Former South Africa President Zuma must face trial, judges rule

Clay Curtis
October 11, 2019

The former South African president Jacob Zuma will stand trial on corruption charges relating to a $2.5bn arms deal after a high court denied him a permanent stay of prosecution on Friday.

It's uncertain how long the trial will last and when South Africans will have answers for a case that has been going on for nearly 15 years.

The ruling by Judge Jerome Mnguni in the Pietermaritzburg High Court paves way for Mr Zuma's trial to start on October 15.

"Zuma has said for a long time that he wants to have the opportunity appear in court, but at the same he also tried to delay his appearance".

The charges against Zuma were originally filed a decade ago but then set aside by the NPA shortly before he successfully ran for president in 2009.

"As a result of today's action, all property and interests in property of the individuals named above, and of any entities that are owned, directly or indirectly, 50% or more by them, individually, or with other designated persons, that are in the United States or in the possession or control of USA persons, are blocked and must be reported to OFAC", said the statement issued by the US Treasury on Thursday.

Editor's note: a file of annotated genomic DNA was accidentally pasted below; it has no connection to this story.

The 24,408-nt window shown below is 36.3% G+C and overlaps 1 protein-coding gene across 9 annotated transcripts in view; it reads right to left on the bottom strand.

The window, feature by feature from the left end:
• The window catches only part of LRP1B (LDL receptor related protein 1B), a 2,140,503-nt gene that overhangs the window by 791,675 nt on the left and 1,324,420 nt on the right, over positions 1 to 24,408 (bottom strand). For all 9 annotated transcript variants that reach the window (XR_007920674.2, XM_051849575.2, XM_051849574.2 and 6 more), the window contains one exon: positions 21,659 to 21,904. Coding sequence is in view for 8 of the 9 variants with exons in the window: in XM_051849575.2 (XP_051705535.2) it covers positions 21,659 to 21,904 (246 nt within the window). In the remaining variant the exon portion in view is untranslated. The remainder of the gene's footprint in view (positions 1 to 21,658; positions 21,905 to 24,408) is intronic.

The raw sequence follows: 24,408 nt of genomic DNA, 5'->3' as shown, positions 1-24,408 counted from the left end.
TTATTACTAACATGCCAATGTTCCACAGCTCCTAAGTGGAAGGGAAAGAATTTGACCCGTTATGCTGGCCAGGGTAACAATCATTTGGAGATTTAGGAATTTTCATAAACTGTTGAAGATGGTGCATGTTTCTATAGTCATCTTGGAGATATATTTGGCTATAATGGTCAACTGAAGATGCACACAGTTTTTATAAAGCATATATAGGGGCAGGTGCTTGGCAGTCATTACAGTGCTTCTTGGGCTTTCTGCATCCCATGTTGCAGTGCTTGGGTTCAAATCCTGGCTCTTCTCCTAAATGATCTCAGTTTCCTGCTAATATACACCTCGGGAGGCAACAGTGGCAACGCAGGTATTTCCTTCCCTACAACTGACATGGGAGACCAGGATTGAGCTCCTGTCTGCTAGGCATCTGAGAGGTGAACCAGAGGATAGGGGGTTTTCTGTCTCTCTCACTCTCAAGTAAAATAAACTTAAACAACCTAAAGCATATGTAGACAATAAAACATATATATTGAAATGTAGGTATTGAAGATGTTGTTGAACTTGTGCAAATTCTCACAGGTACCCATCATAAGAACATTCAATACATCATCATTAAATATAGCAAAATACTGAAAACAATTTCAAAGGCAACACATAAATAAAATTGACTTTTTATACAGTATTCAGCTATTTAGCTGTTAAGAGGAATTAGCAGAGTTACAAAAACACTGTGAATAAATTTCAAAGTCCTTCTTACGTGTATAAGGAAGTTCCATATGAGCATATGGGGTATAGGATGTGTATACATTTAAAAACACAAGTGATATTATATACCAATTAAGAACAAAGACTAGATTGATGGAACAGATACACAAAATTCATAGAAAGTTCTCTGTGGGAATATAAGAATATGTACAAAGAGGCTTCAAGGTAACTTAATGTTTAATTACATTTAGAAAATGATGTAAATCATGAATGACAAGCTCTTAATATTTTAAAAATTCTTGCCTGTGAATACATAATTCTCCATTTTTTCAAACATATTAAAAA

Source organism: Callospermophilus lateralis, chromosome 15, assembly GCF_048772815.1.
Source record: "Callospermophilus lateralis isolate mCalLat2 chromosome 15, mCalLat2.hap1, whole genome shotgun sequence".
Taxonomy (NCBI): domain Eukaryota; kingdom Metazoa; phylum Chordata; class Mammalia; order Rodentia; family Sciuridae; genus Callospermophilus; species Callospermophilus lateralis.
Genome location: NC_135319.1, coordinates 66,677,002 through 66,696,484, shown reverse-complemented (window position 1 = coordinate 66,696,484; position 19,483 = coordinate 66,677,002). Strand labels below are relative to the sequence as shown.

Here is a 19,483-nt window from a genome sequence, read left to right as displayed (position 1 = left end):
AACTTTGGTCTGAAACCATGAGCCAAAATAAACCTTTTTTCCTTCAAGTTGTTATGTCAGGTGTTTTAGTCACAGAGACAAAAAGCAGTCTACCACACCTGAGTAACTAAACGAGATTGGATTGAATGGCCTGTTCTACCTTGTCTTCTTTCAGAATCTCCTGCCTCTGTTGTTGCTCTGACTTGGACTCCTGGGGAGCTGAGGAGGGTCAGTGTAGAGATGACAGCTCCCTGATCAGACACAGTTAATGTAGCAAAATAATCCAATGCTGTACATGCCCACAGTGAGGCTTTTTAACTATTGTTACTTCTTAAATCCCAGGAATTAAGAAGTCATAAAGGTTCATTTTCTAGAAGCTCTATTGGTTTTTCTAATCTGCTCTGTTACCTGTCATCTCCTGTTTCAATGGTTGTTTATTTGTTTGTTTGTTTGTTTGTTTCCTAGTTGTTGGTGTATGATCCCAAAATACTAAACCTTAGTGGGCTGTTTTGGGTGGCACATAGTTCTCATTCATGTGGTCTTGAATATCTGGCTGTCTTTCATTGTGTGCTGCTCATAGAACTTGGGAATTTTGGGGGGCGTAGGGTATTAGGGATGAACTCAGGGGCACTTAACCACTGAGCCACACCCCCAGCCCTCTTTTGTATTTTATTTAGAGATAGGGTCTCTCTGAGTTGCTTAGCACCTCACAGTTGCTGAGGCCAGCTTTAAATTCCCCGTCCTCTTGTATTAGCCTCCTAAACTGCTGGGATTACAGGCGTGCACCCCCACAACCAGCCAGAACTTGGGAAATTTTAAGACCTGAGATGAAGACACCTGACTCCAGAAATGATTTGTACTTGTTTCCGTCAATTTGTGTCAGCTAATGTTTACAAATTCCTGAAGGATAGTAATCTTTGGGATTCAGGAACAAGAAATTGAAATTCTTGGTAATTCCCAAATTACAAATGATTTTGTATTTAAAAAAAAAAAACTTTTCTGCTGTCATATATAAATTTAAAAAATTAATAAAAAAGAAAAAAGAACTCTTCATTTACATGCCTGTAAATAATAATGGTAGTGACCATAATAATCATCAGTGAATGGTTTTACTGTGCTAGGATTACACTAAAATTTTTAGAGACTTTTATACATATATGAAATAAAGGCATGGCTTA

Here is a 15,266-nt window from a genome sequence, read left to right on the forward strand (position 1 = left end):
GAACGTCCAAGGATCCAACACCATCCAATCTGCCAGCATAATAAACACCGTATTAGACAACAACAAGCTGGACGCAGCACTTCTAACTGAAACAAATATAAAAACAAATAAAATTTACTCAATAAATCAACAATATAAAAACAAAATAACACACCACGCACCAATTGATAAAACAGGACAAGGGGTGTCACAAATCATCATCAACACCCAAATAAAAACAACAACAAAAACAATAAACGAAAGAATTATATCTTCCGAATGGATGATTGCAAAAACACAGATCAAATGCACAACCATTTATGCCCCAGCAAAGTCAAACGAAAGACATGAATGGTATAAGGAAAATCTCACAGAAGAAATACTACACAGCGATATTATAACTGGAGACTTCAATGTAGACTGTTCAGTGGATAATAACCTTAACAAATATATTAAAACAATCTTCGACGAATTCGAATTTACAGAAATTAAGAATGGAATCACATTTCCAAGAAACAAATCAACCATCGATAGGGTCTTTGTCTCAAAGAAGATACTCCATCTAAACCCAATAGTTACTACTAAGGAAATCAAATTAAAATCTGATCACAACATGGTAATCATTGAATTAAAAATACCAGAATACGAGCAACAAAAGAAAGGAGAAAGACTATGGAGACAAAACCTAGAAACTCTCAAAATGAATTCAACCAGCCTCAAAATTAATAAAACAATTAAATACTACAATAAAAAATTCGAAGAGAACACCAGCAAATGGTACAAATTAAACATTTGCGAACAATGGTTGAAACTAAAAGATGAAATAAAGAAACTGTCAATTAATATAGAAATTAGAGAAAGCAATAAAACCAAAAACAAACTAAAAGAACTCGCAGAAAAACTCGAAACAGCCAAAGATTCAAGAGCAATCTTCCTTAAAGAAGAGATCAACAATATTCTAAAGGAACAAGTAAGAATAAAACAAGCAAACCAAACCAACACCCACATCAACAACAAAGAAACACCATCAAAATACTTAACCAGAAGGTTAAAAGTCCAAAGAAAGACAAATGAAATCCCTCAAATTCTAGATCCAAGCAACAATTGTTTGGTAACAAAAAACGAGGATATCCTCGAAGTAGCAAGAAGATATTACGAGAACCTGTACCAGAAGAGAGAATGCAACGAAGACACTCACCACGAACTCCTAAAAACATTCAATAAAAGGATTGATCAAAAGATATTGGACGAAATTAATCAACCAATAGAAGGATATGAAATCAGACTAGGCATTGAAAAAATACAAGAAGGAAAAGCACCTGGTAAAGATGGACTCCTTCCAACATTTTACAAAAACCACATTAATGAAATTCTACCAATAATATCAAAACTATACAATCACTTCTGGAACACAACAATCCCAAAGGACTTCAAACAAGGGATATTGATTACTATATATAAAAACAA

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Navy's 5th Fleet, which oversees the region, did not immediately respond to a request for comment from the Associated Press. The blast caused heavy damages to the tanker, according to the semiofficial ISNA news agency.

Thales said it was reviewing the judgement with its lawyers and would assess its legal options.

Zuma claimed past year that he was so broke that he had to sell his socks to raise legal fees, after another court ruled he should front the bills.

Zuma was forced to resign from office previous year over a separate corruption scandal centred around the Gupta business family, who won lucrative contracts with state companies and were allegedly even able to choose cabinet ministers.

The US Department of Treasury's Office of Foreign Assets Control (OFAC) announced on Thursday that it had issued wide-ranging sanctions against Atul, Rajesh, Ajay Gupta and their business associate Salim Essa.

A few days later he pulled out of the inquiry, saying that he had been "treated as someone who was accused".

Zuma's successor as president, Cyril Ramaphosa, has vowed to tackle corruption in South Africa, which has been led by the ANC since Nelson Mandela came to power in 1994 after the end of apartheid.

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